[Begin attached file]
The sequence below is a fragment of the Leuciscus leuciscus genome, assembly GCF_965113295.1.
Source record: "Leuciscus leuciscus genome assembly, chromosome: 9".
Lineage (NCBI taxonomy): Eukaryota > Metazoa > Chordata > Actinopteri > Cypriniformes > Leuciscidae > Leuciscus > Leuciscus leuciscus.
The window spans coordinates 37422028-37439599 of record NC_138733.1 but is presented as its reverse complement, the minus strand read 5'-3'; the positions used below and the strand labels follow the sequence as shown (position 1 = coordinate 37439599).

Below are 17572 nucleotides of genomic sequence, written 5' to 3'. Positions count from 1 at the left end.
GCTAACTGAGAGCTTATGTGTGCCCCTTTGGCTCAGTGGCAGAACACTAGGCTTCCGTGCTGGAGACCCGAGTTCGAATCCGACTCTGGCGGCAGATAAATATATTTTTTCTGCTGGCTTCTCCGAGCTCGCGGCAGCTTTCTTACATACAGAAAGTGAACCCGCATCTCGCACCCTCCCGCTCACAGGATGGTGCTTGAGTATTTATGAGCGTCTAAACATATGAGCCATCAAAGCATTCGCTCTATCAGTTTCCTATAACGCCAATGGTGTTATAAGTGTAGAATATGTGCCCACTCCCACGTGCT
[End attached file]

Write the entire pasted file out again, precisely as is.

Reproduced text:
The sequence below is a fragment of the Leuciscus leuciscus genome, assembly GCF_965113295.1.
Source record: "Leuciscus leuciscus genome assembly, chromosome: 9".
Lineage (NCBI taxonomy): Eukaryota > Metazoa > Chordata > Actinopteri > Cypriniformes > Leuciscidae > Leuciscus > Leuciscus leuciscus.
The window spans coordinates 37422028-37439599 of record NC_138733.1 but is presented as its reverse complement, the minus strand read 5'-3'; the positions used below and the strand labels follow the sequence as shown (position 1 = coordinate 37439599).

Below are 17572 nucleotides of genomic sequence, written 5' to 3'. Positions count from 1 at the left end.
GCTAACTGAGAGCTTATGTGTGCCCCTTTGGCTCAGTGGCAGAACACTAGGCTTCCGTGCTGGAGACCCGAGTTCGAATCCGACTCTGGCGGCAGATAAATATATTTTTTCTGCTGGCTTCTCCGAGCTCGCGGCAGCTTTCTTACATACAGAAAGTGAACCCGCATCTCGCACCCTCCCGCTCACAGGATGGTGCTTGAGTATTTATGAGCGTCTAAACATATGAGCCATCAAAGCATTCGCTCTATCAGTTTCCTATAACGCCAATGGTGTTATAAGTGTAGAATATGTGCCCACTCCCACGTGCT